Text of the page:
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Bullet For My Valentine on the highs and lows that led them to ‘Gravity’

“What started off as this wave of success and this rock‘n’roll dream, actually turned into a bit of a nightmare.”

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Jeremy Saffer

Music can mean so much. However, the experience of one sound between musician and fan can be massively different.

Back in 2005, a little-known band called Bullet For My Valentine released their debut album, The Poison. A then 17-year-old girl, trying to find her way in the world, heard the dulcet tones of heavy metal and thought, ‘Yeah, this is the music for me.’ And so began her venture into all things rock. Bullet For My Valentine were very much trying to find their way at this point, too.

“Our heads were in the shed a little bit,” says vocalist Matt Tuck. “We’d been given this opportunity to do what we do and we didn’t really feel it was still a reality. We’d done the EP [Hand Of Blood, 2005], it had done its thing, got the band a lot of buzz. Then The Poison came out – we were never, ever prepared for what happened next.

“We knew there was a lot of hype – ‘next big thing’ and all this shit – but we were blown away and we went along for the ride. We thought it was the way things were, we didn’t have any expectations, any experience. Looking back, it was massively important, it was amazing.”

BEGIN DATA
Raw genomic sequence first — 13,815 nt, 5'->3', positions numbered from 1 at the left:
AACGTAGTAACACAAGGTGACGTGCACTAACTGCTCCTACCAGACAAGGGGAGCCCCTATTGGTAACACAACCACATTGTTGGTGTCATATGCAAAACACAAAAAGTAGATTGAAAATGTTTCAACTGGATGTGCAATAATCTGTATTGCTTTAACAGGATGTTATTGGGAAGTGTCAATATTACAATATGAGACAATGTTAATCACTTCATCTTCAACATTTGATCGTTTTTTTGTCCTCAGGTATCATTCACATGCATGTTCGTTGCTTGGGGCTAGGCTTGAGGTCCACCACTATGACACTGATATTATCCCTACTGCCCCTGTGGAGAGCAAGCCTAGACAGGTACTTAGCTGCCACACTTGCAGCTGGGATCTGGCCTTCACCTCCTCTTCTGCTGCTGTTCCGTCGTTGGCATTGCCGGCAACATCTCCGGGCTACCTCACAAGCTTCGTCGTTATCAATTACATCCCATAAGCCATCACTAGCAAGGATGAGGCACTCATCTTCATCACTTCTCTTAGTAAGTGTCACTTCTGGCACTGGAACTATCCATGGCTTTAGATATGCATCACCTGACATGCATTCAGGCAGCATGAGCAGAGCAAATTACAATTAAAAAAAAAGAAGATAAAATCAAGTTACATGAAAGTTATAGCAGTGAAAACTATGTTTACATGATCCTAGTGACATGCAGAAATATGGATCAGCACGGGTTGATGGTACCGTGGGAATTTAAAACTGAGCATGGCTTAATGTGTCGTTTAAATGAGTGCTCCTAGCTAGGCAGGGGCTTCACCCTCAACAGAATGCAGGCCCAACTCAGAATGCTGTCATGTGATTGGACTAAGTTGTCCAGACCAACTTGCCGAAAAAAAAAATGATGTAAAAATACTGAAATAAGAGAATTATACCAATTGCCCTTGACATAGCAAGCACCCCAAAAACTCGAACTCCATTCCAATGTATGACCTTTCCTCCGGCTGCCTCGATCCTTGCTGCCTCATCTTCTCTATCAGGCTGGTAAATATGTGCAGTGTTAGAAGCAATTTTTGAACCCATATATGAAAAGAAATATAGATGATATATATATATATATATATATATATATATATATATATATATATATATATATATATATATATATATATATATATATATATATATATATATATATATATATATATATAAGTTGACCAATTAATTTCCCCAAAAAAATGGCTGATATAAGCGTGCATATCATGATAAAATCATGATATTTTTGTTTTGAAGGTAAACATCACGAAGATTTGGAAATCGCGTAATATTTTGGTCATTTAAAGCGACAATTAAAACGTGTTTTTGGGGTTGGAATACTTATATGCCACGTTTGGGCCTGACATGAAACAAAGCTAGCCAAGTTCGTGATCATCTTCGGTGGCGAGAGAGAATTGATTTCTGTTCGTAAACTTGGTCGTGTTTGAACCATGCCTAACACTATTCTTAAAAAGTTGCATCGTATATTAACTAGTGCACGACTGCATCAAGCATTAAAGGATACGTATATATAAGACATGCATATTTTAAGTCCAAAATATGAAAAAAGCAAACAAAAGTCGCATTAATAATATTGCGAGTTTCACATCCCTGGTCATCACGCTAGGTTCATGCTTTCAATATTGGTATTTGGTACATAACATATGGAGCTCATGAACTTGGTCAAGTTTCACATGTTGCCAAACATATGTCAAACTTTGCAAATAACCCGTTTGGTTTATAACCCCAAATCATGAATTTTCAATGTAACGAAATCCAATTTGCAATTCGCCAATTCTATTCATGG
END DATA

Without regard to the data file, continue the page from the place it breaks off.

By the time Bullet released Scream, Aim, Fire in 2008, they were playing festivals around the world and gracing the covers of some of the world’s biggest publications. Though his band had stepped up their game, Tuck found himself in a negative space. “I was coming off the back of massive fatigue,” he says. “What started off as this wave of success and this rock‘n’roll dream, actually turned into a bit of a nightmare.

“I lost my voice, I was getting ill all the time, lost tonnes of weight, had massive anxiety and panic attacks. All this good shit came tumbling down around me and bit me in the arse big time. Going into Scream, Aim, Fire with all that on my mind was never a great thing but we were trying to capitalise on that wave,” Tuck says.

“I can’t even listen to that album anymore. I haven’t listened to it since it was made – it reminds me of something. I really wasn’t in a good place. I’m not proud of that album at all because I know how much better it could be if I wasn’t in that place.

“I have a very different outlook on that album to most of the fans,” he continues. “It was a minefield of shit but I didn’t really let anyone know about it because, again, being as young and naïve as we were, we didn’t know if it was a good or bad thing – I was rolling day to day.”

When 2010’s Fever dropped, Tuck and Bullet received a mixed bag of reception – and for that young music fan who’d followed the band loyally, Fever was very much a soundtrack for self-discovery, and indeed, the naïve mistakes we make when we’re kids. Tuck’s parallel path wasn’t quite as terrible as before.

“It was the opposite,” he says. “I’d gotten myself back into shape, got through two years of touring and got to album number three – I was 28 and I really felt the band was a thing now.